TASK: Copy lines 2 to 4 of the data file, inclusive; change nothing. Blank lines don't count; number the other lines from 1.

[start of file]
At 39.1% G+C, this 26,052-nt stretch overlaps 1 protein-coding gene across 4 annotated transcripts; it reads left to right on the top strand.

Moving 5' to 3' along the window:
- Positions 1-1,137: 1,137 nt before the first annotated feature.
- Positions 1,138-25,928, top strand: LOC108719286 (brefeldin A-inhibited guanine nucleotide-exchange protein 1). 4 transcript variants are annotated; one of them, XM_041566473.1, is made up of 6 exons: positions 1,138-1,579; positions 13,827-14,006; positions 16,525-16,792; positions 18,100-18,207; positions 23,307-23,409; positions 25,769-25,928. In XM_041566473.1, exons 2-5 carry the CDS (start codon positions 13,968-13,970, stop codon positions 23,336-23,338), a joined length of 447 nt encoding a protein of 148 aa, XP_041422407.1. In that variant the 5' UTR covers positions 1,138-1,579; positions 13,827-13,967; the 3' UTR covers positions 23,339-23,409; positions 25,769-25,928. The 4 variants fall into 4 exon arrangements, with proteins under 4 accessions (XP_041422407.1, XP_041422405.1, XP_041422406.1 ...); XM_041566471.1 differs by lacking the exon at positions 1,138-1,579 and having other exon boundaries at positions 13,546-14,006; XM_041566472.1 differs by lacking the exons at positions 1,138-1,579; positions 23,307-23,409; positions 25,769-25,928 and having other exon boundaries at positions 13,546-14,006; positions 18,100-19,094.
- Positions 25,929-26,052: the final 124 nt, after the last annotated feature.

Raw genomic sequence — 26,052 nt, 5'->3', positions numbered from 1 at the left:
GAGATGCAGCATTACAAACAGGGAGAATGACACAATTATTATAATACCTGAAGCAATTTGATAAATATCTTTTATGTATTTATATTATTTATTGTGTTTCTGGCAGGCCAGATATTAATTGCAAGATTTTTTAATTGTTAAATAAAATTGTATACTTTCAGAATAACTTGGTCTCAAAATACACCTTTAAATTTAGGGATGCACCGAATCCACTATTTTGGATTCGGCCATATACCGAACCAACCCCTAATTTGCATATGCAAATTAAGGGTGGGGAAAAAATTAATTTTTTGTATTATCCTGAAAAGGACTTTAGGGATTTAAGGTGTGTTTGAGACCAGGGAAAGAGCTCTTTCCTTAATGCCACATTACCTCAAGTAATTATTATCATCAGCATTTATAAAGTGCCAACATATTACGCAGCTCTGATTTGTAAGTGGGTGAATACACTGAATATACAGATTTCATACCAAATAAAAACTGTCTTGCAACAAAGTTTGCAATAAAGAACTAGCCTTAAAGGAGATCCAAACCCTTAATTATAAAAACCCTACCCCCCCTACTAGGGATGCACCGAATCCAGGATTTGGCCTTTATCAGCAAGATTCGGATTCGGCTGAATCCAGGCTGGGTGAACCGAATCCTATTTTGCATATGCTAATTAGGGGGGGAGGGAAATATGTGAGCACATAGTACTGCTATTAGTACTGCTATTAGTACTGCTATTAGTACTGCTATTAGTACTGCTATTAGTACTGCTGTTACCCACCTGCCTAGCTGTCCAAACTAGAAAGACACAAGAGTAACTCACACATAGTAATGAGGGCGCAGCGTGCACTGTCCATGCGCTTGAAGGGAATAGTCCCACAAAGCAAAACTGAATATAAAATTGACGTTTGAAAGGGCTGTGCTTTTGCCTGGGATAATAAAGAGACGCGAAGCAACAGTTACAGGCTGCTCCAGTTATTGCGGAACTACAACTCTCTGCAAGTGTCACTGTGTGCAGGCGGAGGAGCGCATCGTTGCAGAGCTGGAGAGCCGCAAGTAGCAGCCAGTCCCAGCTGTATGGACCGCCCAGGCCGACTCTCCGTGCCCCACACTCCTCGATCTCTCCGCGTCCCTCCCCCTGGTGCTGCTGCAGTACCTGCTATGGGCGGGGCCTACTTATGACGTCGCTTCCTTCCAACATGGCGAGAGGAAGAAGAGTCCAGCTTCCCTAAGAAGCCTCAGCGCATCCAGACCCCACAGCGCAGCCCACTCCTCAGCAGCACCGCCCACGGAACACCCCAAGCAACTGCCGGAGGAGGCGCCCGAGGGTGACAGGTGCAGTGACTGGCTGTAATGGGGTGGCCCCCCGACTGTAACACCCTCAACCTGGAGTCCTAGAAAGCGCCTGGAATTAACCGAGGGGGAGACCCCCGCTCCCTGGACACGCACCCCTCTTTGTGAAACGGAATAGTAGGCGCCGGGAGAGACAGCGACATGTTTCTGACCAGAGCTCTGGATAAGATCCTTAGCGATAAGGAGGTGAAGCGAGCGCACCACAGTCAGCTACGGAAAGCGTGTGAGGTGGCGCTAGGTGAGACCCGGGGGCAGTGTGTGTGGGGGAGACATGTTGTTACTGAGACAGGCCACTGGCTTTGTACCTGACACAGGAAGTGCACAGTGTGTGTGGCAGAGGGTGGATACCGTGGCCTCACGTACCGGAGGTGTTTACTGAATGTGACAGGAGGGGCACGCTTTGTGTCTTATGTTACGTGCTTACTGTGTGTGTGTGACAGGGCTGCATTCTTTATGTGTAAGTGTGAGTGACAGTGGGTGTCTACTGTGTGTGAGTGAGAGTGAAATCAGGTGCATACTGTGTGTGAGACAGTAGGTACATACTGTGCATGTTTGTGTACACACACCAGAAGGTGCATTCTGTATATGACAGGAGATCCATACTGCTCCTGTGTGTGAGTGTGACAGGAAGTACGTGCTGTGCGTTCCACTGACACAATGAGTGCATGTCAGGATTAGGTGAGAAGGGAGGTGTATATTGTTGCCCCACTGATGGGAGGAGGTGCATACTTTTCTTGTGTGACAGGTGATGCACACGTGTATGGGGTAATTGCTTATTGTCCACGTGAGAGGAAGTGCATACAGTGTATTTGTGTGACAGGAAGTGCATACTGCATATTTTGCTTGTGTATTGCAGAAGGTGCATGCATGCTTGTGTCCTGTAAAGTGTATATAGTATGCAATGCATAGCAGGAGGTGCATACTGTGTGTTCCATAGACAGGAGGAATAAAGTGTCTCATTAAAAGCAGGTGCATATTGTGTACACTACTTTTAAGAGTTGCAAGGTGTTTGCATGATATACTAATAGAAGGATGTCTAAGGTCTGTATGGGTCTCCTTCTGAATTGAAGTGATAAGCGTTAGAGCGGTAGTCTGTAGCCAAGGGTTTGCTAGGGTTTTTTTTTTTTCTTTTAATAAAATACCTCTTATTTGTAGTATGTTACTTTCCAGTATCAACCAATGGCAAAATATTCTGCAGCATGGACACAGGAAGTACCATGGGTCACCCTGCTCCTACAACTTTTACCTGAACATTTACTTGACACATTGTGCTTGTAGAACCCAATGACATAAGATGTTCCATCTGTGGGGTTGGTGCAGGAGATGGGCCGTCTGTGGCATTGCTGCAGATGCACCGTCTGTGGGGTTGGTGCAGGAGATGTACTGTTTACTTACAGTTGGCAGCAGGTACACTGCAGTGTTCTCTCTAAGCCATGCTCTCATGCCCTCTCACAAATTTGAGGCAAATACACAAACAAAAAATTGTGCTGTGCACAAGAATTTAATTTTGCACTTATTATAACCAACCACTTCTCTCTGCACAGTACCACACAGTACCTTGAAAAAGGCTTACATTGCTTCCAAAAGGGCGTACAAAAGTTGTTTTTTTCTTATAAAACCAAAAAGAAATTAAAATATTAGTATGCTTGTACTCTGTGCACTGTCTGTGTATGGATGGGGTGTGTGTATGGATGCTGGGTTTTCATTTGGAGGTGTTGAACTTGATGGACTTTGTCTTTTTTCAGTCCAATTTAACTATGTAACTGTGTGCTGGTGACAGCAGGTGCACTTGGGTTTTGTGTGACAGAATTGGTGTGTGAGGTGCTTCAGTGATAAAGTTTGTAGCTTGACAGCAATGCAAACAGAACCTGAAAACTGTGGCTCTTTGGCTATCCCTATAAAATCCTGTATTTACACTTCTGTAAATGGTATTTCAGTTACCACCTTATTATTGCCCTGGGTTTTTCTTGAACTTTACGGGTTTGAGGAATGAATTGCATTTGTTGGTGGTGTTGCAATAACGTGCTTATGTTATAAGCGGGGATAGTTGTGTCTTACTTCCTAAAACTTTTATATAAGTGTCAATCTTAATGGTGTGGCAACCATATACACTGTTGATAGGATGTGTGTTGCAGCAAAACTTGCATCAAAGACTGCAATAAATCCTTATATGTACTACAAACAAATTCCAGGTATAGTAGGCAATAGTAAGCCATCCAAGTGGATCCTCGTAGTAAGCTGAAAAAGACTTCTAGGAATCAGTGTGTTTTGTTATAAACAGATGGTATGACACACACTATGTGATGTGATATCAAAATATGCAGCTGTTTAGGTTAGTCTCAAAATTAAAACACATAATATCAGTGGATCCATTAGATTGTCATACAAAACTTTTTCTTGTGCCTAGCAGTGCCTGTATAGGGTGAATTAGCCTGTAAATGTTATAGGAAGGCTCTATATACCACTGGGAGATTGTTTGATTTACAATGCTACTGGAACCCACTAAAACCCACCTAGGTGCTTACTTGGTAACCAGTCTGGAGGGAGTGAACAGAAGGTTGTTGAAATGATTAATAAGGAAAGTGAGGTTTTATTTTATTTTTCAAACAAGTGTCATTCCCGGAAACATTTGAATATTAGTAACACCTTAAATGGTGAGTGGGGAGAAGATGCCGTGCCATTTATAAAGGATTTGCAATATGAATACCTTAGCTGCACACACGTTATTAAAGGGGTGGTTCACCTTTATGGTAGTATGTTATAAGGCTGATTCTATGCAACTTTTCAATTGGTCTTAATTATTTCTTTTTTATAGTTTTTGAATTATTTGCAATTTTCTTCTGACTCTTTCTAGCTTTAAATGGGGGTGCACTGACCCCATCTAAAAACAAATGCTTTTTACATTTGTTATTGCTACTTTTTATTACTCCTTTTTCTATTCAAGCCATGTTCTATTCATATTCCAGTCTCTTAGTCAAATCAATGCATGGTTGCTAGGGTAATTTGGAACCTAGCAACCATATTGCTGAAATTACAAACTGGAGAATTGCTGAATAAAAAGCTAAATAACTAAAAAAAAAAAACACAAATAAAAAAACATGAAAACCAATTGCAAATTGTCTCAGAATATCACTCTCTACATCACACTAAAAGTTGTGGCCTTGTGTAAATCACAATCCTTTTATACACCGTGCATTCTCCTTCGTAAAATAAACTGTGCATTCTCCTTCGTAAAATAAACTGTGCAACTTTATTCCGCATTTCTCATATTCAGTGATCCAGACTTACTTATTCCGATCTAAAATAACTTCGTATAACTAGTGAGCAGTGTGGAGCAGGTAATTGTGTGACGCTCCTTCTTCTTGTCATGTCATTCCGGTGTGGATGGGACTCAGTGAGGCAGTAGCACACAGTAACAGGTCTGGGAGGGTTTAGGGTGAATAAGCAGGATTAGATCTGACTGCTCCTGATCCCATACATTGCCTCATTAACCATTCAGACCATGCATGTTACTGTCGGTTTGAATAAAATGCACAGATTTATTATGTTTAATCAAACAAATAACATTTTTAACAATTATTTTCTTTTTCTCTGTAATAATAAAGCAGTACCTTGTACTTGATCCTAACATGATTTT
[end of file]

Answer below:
Moving 5' to 3' along the window:
- Positions 1-1,137: 1,137 nt before the first annotated feature.
- Positions 1,138-25,928, top strand: LOC108719286 (brefeldin A-inhibited guanine nucleotide-exchange protein 1). 4 transcript variants are annotated; one of them, XM_041566473.1, is made up of 6 exons: positions 1,138-1,579; positions 13,827-14,006; positions 16,525-16,792; positions 18,100-18,207; positions 23,307-23,409; positions 25,769-25,928. In XM_041566473.1, exons 2-5 carry the CDS (start codon positions 13,968-13,970, stop codon positions 23,336-23,338), a joined length of 447 nt encoding a protein of 148 aa, XP_041422407.1. In that variant the 5' UTR covers positions 1,138-1,579; positions 13,827-13,967; the 3' UTR covers positions 23,339-23,409; positions 25,769-25,928. The 4 variants fall into 4 exon arrangements, with proteins under 4 accessions (XP_041422407.1, XP_041422405.1, XP_041422406.1 ...); XM_041566471.1 differs by lacking the exon at positions 1,138-1,579 and having other exon boundaries at positions 13,546-14,006; XM_041566472.1 differs by lacking the exons at positions 1,138-1,579; positions 23,307-23,409; positions 25,769-25,928 and having other exon boundaries at positions 13,546-14,006; positions 18,100-19,094.